2 Corinthians 2:14-17
April 5, 2020
Lord’s Day Worship
The sermon starts around 16:35 in the audio file.
Or, Magnifying Our Ministry (Not Our Misery)
The L2L leaders met via screen yesterday and I asked for any feedback related to sermon topics, as in, has there been too much focus on the current COVID events? Have the messages so far been helpful? Is it time to move on? One of the men pointed out that there is an elephant in the room, or rather, the elephant is in quarantine, so we might as well talk about it. Another said that we are all still waking up every day in the middle of uncharted waters, so some additional effort to figure out where we are is not yet wind lost to the sails.
I’ve been reading more and thinking about the “emergency powers” that a government claims for itself in a crisis, and leaving aside whether that is a good idea, it has caused me to consider these Lord’s Days as a kind of “emergency preaching.” We are not out of the woods yet. The guide said we only had a little more to go before we’d be out into the open field, and then he said, “Sorry, I meant another month.” And, okay, what do we do?
This is the fourth crisis measures message. So far I’ve reminded us that these light and momentary (by comparison) afflictions are increasing our capacity for eternal glory; we don’t lose heart (2 Corinthians 4:16-18). I reminded us that trials are testing and refining our faith; we rejoice even in heaviness (1 Peter 1:6-7). Last Lord’s Day I collected some of of Solomon’s wisdom for waiting out whirlwinds, and reminded us that God establishes our households through tempests when we fear Him.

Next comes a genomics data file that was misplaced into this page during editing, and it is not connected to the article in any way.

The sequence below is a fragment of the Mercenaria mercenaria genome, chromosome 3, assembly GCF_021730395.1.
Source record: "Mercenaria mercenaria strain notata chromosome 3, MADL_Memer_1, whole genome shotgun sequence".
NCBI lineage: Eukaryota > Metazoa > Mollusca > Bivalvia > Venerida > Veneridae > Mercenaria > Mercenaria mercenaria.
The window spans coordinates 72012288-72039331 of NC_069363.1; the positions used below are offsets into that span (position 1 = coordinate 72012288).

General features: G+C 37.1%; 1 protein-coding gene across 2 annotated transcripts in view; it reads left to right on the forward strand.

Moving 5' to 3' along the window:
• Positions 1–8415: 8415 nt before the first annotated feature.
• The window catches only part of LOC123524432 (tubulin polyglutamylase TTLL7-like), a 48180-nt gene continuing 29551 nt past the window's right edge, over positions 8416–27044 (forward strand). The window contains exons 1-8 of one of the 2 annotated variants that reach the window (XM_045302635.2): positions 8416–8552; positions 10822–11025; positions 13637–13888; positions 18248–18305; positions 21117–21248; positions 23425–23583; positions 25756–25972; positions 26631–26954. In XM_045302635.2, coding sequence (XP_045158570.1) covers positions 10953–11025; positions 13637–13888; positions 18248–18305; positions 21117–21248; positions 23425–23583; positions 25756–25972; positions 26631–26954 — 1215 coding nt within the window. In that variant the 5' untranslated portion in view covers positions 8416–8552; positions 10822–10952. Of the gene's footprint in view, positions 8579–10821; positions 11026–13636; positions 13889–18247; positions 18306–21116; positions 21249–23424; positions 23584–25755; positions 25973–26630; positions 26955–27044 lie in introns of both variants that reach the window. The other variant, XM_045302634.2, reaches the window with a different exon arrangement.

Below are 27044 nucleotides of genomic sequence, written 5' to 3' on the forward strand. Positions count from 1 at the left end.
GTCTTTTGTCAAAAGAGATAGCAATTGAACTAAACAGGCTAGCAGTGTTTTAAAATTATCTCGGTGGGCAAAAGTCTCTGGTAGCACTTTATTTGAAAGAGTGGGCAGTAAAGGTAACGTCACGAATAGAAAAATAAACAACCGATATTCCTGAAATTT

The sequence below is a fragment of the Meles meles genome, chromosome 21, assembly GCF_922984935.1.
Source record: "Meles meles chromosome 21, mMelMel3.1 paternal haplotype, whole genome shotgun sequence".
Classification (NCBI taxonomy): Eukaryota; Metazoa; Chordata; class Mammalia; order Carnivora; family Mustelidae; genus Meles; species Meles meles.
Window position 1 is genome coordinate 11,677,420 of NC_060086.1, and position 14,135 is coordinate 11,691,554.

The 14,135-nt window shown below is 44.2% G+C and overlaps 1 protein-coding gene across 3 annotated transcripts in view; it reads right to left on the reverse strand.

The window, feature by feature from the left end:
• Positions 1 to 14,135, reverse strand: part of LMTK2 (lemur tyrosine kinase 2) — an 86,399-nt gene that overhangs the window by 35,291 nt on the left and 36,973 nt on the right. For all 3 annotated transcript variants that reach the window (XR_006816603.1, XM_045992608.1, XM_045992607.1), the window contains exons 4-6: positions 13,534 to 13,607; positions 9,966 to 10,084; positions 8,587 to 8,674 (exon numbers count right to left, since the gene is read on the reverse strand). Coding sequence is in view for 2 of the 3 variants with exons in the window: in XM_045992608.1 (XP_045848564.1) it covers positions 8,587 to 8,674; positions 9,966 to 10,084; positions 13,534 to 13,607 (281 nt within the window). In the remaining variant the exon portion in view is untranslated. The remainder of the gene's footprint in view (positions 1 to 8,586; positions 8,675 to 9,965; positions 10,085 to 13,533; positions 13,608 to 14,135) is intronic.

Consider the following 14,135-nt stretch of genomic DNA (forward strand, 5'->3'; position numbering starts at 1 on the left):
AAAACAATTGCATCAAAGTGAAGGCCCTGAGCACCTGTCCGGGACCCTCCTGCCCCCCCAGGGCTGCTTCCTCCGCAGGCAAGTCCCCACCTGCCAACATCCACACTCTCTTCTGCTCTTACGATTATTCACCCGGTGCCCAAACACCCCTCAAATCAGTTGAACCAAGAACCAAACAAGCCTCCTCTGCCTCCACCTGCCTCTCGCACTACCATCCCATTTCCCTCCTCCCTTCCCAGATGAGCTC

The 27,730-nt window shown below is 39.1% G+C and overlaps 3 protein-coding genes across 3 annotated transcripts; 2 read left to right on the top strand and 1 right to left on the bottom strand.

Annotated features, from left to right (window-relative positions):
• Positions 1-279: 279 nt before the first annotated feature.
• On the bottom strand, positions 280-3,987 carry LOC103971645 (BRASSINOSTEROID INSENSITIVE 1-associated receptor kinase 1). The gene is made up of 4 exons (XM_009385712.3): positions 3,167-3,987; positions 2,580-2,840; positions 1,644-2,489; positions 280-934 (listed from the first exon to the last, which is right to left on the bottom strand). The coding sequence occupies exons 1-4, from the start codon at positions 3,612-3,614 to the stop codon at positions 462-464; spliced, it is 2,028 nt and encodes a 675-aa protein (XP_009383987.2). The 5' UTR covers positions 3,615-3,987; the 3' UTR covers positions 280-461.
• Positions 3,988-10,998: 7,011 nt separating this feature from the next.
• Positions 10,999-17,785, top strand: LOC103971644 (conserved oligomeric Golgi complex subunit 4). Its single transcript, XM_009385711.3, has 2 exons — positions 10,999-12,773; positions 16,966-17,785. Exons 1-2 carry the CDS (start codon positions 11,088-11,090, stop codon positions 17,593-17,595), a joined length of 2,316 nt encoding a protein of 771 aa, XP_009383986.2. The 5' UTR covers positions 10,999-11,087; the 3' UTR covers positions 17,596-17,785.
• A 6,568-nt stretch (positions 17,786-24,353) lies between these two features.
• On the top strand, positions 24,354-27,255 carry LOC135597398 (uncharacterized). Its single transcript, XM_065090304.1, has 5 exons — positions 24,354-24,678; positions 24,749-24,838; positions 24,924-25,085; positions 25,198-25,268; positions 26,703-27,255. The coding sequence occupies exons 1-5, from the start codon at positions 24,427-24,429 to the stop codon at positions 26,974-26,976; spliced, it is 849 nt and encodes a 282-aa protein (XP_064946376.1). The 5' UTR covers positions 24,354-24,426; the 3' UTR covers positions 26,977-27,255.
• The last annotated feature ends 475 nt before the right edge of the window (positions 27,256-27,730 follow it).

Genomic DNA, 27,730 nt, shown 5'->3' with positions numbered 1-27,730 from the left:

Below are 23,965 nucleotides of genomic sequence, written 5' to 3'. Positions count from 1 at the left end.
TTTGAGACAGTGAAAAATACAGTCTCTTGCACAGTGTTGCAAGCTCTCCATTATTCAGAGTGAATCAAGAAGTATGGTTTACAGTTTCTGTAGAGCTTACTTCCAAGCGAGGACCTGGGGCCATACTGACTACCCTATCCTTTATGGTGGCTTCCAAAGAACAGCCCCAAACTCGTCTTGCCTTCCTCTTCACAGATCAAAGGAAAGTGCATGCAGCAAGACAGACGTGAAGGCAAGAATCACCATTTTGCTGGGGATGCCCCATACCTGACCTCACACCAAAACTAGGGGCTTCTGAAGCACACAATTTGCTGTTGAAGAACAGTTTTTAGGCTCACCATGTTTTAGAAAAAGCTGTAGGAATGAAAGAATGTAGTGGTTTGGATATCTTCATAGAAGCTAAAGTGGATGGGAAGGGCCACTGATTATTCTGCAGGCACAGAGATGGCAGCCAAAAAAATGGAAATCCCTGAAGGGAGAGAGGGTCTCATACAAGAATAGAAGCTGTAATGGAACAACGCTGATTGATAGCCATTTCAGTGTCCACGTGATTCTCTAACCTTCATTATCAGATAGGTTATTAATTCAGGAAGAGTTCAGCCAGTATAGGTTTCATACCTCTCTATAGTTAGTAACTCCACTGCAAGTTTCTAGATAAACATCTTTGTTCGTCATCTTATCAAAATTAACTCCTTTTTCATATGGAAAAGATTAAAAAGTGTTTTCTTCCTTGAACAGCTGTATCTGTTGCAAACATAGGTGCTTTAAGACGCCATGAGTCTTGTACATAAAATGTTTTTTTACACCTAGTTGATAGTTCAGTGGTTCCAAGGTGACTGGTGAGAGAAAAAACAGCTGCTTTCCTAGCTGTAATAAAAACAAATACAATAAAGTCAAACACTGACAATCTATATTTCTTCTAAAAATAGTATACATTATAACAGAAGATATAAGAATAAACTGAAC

Today I want to talk about the household of God, and encourage us as a church to remember our place in culture and our purpose(s) in the world. Paul wrote to Timothy about how to behave “in the household of God, which is the church of the living God, a pillar and buttress of truth” (1 Timothy 3:15).